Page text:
American Association for Cancer Research. (2009, December 4). Secondhand smoke exposure in childhood increases lung cancer risk later in life. ScienceDaily. Retrieved January 25, 2015 from www.sciencedaily.com/releases/2009/12/091203090059.htm
American Association for Cancer Research. "Secondhand smoke exposure in childhood increases lung cancer risk later in life." ScienceDaily. www.sciencedaily.com/releases/2009/12/091203090059.htm (accessed January 25, 2015).

Share This


More From ScienceDaily



More Health & Medicine News

Sunday, January 25, 2015

Featured Research

from universities, journals, and other organizations


Featured Videos

from AP, Reuters, AFP, and other news services

Ebola Mistakes Should Serve a Lesson Says WHO

Ebola Mistakes Should Serve a Lesson Says WHO

AFP (Jan. 25, 2015) The World Health Organization&apos;s chief on Sunday admitted the UN agency had been caught napping on Ebola, saying it should serve a lesson to avoid similar mistakes in future. Duration: 00:55 Video provided by AFP
Powered by NewsLook.com
Disneyland Measles Outbreak Spreads To 5 States

Disneyland Measles Outbreak Spreads To 5 States

Newsy (Jan. 24, 2015) Much of the Disneyland measles outbreak is being blamed on the anti-vaccination movement. The CDC encourages just about everyone get immunized. Video provided by Newsy
Powered by NewsLook.com
Growing Measles Outbreak Worries Calif. Parents

Growing Measles Outbreak Worries Calif. Parents

AP (Jan. 23, 2015) Public health officials are rushing to contain a measles outbreak that has sickened 70 people across 6 states and Mexico. The AP&apos;s Raquel Maria Dillon has more. (Jan. 23) Video provided by AP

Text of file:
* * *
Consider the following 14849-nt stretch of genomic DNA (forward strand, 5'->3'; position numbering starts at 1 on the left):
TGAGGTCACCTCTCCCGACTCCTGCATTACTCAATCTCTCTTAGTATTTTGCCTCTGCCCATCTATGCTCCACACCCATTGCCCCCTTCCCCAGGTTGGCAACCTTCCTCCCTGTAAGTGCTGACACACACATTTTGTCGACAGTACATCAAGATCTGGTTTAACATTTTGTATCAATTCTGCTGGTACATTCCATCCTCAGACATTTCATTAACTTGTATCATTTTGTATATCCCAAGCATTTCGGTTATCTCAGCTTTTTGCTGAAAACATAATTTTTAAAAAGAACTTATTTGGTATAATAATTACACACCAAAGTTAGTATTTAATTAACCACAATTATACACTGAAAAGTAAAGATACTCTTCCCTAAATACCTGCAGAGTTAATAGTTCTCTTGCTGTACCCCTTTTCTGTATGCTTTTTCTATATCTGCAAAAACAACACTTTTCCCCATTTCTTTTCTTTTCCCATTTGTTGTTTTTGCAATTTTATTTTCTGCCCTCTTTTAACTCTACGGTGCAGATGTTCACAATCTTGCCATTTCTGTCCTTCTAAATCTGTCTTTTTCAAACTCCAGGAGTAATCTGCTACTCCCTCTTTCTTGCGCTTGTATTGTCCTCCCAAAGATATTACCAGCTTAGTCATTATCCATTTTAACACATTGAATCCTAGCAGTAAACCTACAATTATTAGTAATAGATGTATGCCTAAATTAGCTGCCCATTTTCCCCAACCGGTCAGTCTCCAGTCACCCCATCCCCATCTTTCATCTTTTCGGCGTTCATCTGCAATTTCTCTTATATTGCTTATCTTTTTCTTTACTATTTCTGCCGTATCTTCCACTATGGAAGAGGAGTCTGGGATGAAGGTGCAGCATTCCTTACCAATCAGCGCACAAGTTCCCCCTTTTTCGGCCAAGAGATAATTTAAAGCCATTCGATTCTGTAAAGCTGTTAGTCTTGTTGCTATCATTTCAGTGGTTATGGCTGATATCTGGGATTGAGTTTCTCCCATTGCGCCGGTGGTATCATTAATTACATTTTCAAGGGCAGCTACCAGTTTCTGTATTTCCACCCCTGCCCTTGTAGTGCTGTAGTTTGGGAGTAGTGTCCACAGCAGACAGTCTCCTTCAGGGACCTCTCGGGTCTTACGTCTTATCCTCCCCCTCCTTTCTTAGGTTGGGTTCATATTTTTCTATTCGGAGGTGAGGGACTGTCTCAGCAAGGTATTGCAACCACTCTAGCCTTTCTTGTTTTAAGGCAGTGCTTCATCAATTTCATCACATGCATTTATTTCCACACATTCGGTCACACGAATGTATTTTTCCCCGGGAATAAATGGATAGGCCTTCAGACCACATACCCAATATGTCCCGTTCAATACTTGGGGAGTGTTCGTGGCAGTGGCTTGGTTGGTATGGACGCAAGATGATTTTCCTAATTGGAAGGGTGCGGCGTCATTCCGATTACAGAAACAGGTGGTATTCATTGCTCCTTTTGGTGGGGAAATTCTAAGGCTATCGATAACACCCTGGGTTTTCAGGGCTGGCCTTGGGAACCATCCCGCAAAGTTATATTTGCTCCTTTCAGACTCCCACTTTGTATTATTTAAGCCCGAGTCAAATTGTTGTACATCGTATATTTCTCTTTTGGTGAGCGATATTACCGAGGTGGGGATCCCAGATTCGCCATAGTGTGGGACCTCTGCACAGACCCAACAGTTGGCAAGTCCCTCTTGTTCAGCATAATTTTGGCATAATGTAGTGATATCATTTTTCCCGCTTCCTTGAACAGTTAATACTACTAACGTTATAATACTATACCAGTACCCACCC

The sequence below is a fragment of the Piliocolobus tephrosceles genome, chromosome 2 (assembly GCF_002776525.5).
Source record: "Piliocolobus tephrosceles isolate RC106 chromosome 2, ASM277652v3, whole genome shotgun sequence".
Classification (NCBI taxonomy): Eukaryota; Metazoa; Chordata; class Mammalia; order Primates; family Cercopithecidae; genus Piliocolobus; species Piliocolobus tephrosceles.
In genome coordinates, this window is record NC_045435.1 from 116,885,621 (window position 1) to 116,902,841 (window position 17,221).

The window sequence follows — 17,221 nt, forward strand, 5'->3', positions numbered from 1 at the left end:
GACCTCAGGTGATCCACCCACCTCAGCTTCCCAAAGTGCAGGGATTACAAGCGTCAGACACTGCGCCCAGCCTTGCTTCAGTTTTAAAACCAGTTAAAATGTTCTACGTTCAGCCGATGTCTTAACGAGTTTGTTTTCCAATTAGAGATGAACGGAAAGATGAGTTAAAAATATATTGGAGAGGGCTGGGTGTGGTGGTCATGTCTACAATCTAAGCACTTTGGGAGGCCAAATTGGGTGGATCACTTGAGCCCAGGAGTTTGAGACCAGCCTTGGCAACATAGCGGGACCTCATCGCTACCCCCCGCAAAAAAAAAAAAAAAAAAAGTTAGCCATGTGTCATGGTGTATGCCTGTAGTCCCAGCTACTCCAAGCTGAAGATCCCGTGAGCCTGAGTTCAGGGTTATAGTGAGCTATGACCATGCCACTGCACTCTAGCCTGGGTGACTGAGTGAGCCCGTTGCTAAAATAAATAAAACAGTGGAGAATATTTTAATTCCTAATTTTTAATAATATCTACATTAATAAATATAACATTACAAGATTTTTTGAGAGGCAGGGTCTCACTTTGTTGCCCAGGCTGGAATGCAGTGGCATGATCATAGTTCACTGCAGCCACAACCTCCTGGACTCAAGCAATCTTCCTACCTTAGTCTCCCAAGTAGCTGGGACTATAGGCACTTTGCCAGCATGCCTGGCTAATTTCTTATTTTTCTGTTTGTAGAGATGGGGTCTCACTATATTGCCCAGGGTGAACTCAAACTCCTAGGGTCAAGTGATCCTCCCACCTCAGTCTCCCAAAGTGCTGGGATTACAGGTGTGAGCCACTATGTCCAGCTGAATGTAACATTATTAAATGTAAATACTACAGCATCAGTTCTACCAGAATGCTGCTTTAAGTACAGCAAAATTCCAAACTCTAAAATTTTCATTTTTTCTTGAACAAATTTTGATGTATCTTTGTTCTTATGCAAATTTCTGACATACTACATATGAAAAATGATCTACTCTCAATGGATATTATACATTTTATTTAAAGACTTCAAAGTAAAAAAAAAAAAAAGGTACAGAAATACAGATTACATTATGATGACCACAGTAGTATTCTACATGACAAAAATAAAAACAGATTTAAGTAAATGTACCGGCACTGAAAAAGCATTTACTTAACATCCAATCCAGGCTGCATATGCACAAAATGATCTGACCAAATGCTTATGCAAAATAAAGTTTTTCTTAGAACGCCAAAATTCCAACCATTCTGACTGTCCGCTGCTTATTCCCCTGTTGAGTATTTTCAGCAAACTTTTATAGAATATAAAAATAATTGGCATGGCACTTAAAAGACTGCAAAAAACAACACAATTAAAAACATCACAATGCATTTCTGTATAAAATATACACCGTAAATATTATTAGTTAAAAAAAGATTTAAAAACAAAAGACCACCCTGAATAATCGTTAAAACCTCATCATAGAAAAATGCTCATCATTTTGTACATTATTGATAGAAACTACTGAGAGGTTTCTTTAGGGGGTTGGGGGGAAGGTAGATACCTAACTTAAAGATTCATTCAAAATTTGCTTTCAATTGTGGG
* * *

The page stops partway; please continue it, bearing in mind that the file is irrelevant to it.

Powered by NewsLook.com
Smart Wristband to Shock Away Bad Habits

Smart Wristband to Shock Away Bad Habits

Reuters - Innovations Video Online (Jan. 23, 2015) A Boston start-up is developing a wristband they say will help users break bad habits by jolting them with an electric shock. Ben Gruber reports. Video provided by Reuters
Powered by NewsLook.com

Search ScienceDaily

Number of stories in archives: 140,361

Find with keyword(s):
Enter a keyword or phrase to search ScienceDaily for related topics and research stories.

Save/Print:
Share:

Breaking News:

Strange & Offbeat Stories


Health & Medicine

Mind & Brain

Living & Well

In Other News

... from NewsDaily.com

Science News

Health News

Environment News

Technology News



Save/Print:
Share:

Free Subscriptions


Get the latest science news with ScienceDaily's free email newsletters, updated daily and weekly. Or view hourly updated newsfeeds in your RSS reader:

Get Social & Mobile


Keep up to date with the latest news from ScienceDaily via social networks and mobile apps:

Have Feedback?


Tell us what you think of ScienceDaily -- we welcome both positive and negative comments. Have any problems using the site? Questions?
Mobile: iPhone Android Web
Follow: Facebook Twitter Google+
Subscribe: RSS Feeds Email Newsletters
Latest Headlines Health & Medicine Mind & Brain Space & Time Matter & Energy Computers & Math Plants & Animals Earth & Climate Fossils & Ruins